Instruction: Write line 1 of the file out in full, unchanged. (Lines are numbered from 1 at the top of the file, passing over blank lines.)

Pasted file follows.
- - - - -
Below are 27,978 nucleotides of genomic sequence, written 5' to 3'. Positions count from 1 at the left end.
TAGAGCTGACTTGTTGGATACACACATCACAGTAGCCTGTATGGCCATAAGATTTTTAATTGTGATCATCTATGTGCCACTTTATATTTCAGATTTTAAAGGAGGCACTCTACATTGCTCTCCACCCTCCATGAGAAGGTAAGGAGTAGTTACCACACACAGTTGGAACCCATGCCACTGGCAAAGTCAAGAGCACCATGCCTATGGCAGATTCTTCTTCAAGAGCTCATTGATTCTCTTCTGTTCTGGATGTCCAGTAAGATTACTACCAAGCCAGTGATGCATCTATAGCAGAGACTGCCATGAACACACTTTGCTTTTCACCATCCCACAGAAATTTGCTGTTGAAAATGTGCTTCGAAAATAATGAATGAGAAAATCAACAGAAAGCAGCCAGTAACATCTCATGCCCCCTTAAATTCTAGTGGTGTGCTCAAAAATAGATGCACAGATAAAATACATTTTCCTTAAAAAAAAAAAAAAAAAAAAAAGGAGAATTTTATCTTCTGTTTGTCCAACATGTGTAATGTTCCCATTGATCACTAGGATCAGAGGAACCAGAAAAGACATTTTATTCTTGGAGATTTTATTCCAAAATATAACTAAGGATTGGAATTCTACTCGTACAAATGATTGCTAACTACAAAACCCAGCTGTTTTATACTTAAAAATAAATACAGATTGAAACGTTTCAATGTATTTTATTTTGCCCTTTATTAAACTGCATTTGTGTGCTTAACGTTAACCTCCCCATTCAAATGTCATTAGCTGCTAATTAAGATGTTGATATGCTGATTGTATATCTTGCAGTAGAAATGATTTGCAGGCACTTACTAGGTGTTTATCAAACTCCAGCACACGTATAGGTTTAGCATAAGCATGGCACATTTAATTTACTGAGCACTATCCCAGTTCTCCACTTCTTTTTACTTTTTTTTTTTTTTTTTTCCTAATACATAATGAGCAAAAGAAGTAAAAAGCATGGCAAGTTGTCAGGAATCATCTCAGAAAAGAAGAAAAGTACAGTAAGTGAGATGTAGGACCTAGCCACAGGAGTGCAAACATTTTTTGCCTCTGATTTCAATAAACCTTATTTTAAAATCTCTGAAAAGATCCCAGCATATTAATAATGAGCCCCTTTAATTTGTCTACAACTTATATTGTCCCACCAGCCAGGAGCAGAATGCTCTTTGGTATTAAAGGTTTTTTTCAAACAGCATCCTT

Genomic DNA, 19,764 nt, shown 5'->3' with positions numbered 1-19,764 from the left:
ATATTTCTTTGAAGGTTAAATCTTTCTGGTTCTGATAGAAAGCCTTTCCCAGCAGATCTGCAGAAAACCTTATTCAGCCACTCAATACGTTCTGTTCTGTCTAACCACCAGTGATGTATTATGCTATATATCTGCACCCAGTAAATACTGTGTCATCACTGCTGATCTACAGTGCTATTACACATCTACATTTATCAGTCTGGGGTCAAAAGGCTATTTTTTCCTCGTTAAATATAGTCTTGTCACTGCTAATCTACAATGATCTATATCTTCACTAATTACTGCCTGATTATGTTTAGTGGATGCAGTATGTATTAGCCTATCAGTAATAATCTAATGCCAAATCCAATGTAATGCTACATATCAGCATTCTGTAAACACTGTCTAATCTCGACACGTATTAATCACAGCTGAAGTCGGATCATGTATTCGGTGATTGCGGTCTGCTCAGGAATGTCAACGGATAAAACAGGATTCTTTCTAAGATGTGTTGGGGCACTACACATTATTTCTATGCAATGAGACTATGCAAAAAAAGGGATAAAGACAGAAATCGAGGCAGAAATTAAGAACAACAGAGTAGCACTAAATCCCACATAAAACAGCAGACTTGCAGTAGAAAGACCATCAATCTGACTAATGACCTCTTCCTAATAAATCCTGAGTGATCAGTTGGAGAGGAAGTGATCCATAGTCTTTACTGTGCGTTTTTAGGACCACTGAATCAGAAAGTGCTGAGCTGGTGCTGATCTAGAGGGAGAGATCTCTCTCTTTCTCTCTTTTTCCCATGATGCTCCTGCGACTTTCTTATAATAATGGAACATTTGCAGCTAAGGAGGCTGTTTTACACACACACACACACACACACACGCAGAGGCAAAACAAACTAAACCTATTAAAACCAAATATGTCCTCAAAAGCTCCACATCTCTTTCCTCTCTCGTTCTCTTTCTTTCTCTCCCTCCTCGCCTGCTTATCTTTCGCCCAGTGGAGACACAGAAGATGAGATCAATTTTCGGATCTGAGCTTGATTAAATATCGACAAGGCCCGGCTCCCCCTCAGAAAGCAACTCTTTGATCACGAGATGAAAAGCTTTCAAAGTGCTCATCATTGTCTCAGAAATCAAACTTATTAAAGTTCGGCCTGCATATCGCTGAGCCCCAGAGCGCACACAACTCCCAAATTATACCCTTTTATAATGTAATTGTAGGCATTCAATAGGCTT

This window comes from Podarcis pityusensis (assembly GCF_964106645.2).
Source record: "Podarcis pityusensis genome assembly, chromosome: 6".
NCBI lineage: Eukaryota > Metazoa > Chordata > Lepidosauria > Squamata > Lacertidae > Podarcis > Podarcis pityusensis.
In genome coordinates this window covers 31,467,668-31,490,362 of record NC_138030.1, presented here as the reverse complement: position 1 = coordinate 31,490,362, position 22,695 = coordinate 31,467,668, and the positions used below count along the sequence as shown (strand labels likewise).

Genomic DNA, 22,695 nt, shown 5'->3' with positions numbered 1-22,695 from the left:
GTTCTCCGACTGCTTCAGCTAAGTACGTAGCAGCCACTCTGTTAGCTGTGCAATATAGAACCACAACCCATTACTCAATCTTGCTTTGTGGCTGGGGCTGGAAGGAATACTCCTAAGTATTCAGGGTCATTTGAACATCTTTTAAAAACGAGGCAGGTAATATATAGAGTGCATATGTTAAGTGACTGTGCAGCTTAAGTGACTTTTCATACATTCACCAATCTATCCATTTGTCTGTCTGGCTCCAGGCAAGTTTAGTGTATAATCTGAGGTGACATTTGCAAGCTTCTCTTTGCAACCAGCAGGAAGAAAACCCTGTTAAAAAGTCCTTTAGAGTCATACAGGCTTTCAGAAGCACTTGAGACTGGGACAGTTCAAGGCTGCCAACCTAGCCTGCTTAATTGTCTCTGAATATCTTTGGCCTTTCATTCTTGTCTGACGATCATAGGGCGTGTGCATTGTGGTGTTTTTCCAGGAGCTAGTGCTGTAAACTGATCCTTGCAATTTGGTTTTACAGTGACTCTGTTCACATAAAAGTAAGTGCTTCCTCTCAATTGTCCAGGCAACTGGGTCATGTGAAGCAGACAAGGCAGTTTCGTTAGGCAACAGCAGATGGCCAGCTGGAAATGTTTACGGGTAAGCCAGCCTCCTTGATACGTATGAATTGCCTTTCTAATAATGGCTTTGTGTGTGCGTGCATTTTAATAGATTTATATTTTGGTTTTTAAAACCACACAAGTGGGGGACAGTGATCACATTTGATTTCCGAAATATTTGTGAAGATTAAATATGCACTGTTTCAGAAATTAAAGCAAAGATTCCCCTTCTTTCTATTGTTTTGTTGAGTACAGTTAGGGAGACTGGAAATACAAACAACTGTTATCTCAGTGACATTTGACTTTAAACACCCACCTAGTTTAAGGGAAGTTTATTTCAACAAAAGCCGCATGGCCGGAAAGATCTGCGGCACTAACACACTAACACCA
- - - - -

Below are 27,978 nucleotides of genomic sequence, written 5' to 3'. Positions count from 1 at the left end.